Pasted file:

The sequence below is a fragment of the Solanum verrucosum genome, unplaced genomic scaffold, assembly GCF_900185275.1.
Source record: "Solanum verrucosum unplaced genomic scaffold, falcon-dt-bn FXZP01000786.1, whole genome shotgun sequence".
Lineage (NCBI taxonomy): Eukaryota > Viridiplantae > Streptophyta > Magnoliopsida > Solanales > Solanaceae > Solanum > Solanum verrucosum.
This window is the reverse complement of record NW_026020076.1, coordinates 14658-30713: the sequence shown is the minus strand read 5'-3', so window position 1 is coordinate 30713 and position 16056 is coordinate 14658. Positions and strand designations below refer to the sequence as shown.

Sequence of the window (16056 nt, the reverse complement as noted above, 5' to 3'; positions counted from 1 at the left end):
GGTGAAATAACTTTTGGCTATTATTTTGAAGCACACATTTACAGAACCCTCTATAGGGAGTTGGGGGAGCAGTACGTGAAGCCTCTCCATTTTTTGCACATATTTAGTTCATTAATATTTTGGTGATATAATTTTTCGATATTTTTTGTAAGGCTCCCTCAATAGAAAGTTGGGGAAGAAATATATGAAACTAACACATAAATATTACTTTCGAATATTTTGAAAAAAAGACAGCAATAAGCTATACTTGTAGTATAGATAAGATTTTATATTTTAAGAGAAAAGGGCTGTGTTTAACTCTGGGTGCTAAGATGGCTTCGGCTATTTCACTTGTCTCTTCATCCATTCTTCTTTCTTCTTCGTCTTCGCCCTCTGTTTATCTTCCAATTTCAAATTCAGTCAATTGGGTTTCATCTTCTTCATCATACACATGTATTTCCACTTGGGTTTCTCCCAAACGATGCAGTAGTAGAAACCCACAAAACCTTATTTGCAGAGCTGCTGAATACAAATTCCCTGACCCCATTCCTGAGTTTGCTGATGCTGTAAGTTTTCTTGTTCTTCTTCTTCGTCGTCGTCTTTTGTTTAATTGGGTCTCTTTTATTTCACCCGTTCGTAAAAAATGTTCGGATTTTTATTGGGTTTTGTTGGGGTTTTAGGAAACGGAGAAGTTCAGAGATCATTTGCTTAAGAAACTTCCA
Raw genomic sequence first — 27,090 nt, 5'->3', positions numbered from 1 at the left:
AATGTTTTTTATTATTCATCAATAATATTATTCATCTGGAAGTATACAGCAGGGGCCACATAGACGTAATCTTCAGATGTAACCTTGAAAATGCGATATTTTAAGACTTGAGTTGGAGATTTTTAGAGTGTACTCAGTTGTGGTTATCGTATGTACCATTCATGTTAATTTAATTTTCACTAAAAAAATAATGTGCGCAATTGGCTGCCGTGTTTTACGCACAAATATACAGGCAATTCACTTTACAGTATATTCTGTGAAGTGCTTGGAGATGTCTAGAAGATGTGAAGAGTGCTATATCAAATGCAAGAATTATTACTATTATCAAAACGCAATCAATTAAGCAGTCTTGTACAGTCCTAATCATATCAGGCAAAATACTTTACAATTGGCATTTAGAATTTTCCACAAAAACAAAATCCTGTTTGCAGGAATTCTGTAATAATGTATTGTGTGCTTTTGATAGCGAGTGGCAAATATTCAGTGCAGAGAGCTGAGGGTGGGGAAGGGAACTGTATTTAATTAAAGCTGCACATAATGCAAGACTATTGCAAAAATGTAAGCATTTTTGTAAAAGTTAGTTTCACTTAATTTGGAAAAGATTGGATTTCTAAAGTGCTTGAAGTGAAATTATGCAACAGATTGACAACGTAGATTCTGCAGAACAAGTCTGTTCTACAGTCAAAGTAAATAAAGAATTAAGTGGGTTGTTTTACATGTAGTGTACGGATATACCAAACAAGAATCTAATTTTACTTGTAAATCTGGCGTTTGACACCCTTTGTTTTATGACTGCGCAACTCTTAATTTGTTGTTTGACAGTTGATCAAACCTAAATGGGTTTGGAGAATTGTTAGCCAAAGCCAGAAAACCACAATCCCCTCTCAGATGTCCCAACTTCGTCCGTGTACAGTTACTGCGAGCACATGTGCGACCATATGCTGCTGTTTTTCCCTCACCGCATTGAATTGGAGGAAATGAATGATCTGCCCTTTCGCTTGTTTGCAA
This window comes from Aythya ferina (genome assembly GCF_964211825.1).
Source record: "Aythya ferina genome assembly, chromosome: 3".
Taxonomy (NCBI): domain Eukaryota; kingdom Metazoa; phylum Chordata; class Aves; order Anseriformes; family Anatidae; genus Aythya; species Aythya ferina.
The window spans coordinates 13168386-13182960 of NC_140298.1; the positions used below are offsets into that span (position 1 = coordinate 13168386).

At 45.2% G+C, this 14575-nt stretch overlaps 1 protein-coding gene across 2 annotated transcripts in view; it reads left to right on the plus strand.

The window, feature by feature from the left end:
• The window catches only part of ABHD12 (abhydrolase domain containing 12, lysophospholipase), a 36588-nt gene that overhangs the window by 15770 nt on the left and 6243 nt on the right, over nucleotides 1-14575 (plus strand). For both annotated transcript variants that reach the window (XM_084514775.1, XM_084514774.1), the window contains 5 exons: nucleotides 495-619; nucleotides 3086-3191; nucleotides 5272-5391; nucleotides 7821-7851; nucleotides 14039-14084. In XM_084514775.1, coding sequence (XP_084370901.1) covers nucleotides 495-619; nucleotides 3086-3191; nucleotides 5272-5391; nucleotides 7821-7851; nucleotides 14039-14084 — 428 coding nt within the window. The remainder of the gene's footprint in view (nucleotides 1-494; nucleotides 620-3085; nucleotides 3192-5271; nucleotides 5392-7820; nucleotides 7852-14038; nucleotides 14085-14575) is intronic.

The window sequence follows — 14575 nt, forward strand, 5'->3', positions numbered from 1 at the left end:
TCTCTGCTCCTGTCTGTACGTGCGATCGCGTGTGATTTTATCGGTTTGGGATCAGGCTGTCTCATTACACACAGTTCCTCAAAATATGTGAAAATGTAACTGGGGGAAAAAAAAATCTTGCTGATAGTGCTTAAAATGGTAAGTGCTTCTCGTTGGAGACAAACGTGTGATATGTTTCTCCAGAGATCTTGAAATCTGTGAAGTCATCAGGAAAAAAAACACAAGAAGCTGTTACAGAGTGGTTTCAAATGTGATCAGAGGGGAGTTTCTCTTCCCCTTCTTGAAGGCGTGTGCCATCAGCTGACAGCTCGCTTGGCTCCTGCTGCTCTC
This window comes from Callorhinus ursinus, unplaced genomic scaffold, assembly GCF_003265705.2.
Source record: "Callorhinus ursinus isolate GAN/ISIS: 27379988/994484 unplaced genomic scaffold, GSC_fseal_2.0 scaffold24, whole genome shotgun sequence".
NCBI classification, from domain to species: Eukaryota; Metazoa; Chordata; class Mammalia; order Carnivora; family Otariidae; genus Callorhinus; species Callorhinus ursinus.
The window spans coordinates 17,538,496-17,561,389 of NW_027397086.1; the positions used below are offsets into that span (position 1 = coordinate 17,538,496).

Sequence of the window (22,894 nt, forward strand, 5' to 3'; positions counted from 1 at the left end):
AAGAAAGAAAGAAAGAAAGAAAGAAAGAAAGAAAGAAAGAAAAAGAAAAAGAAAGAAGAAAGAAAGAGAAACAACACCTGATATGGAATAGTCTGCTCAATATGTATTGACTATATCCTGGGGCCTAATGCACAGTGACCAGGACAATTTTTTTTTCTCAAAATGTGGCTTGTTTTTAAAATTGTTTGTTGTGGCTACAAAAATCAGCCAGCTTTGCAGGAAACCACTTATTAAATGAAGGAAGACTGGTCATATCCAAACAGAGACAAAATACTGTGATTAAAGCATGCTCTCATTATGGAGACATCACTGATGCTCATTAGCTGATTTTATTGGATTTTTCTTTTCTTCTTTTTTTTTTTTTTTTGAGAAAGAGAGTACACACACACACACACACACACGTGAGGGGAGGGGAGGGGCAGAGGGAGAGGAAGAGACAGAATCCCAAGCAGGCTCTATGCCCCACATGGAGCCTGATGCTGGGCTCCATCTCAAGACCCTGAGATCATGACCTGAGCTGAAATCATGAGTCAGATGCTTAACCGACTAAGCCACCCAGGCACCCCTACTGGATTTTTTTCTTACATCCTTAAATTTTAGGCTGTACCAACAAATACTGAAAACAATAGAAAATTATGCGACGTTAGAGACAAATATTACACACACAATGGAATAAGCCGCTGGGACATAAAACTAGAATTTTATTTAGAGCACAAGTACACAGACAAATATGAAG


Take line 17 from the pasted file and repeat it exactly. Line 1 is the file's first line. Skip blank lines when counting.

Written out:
TCTCTGCTCCTGTCTGTACGTGCGATCGCGTGTGATTTTATCGGTTTGGGATCAGGCTGTCTCATTACACACAGTTCCTCAAAATATGTGAAAATGTAACTGGGGGAAAAAAAAATCTTGCTGATAGTGCTTAAAATGGTAAGTGCTTCTCGTTGGAGACAAACGTGTGATATGTTTCTCCAGAGATCTTGAAATCTGTGAAGTCATCAGGAAAAAAAACACAAGAAGCTGTTACAGAGTGGTTTCAAATGTGATCAGAGGGGAGTTTCTCTTCCCCTTCTTGAAGGCGTGTGCCATCAGCTGACAGCTCGCTTGGCTCCTGCTGCTCTC